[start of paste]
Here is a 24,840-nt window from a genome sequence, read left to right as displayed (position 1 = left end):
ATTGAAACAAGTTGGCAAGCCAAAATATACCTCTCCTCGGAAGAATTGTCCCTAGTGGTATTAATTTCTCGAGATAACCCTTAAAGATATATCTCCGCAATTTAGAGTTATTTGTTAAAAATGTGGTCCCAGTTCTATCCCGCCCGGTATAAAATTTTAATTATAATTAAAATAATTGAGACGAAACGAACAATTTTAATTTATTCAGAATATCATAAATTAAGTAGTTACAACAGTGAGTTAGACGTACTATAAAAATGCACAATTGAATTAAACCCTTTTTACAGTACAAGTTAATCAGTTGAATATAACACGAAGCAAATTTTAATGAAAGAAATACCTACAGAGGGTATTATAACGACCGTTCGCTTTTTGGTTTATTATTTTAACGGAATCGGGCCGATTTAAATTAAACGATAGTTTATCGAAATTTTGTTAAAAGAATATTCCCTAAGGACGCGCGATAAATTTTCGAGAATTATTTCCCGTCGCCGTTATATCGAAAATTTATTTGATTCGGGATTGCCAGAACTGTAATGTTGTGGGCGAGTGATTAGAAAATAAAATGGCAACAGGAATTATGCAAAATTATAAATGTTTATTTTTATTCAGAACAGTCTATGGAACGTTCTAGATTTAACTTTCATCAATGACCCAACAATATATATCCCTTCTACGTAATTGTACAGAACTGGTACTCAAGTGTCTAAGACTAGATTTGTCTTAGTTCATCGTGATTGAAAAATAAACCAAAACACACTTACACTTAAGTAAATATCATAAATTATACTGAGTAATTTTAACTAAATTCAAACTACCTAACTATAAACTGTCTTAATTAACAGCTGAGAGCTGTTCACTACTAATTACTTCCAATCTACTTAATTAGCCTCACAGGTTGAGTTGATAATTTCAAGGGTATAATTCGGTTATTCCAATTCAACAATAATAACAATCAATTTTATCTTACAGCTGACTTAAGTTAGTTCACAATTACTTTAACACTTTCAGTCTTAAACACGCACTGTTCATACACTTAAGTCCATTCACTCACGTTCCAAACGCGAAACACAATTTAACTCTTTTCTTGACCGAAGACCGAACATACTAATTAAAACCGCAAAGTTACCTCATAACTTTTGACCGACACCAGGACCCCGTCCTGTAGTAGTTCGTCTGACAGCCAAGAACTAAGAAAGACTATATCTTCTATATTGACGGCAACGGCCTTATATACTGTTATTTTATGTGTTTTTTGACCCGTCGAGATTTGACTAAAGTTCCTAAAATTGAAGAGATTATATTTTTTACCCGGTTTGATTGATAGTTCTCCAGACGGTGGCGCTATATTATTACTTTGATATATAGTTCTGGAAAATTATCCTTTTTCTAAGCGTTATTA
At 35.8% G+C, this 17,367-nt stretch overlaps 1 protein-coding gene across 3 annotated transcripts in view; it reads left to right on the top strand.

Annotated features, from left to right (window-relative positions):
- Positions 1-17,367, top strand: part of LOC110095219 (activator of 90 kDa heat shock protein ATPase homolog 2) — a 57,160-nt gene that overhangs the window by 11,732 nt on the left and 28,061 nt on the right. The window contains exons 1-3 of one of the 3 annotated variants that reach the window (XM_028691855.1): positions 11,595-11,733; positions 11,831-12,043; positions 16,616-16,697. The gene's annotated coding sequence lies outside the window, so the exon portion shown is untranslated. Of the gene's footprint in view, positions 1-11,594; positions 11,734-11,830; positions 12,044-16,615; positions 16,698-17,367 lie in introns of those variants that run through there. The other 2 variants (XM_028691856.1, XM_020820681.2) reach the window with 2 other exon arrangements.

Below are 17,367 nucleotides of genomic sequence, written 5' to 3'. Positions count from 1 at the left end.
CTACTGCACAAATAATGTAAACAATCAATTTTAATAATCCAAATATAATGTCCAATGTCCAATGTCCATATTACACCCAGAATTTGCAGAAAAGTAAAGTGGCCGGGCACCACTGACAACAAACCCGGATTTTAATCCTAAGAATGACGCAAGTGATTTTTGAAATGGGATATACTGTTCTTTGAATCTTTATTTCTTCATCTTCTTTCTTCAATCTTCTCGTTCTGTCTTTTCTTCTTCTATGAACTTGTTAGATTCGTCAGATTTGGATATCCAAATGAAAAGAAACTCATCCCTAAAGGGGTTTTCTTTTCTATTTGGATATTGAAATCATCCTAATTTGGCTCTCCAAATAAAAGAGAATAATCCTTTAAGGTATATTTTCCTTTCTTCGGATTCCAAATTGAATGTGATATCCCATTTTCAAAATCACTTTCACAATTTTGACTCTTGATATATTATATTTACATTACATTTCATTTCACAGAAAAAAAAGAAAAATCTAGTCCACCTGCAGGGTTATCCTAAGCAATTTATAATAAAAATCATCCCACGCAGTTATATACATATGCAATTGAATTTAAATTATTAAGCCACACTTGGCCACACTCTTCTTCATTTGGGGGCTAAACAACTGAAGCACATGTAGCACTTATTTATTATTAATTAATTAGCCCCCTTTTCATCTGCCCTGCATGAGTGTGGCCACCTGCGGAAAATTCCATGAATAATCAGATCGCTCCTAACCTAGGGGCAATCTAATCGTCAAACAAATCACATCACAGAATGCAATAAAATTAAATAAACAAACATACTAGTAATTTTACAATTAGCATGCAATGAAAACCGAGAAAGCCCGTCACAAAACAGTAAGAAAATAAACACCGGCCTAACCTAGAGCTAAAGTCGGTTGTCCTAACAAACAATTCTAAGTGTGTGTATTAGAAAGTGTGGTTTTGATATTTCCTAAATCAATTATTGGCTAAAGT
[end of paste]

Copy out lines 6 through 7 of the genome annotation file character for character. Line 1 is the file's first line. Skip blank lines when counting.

Below are 17,367 nucleotides of genomic sequence, written 5' to 3'. Positions count from 1 at the left end.
CTACTGCACAAATAATGTAAACAATCAATTTTAATAATCCAAATATAATGTCCAATGTCCAATGTCCATATTACACCCAGAATTTGCAGAAAAGTAAAGTGGCCGGGCACCACTGACAACAAACCCGGATTTTAATCCTAAGAATGACGCAAGTGATTTTTGAAATGGGATATACTGTTCTTTGAATCTTTATTTCTTCATCTTCTTTCTTCAATCTTCTCGTTCTGTCTTTTCTTCTTCTATGAACTTGTTAGATTCGTCAGATTTGGATATCCAAATGAAAAGAAACTCATCCCTAAAGGGGTTTTCTTTTCTATTTGGATATTGAAATCATCCTAATTTGGCTCTCCAAATAAAAGAGAATAATCCTTTAAGGTATATTTTCCTTTCTTCGGATTCCAAATTGAATGTGATATCCCATTTTCAAAATCACTTTCACAATTTTGACTCTTGATATATTATATTTACATTACATTTCATTTCACAGAAAAAAAAGAAAAATCTAGTCCACCTGCAGGGTTATCCTAAGCAATTTATAATAAAAATCATCCCACGCAGTTATATACATATGCAATTGAATTTAAATTATTAAGCCACACTTGGCCACACTCTTCTTCATTTGGGGGCTAAACAACTGAAGCACATGTAGCACTTATTTATTATTAATTAATTAGCCCCCTTTTCATCTGCCCTGCATGAGTGTGGCCACCTGCGGAAAATTCCATGAATAATCAGATCGCTCCTAACCTAGGGGCAATCTAATCGTCAAACAAATCACATCACAGAATGCAATAAAATTAAATAAACAAACATACTAGTAATTTTACAATTAGCATGCAATGAAAACCGAGAAAGCCCGTCACAAAACAGTAAGAAAATAAACACCGGCCTAACCTAGAGCTAAAGTCGGTTGTCCTAACAAACAATTCTAAGTGTGTGTATTAGAAAGTGTGGTTTTGATATTTCCTAAATCAATTATTGGCTAAAGT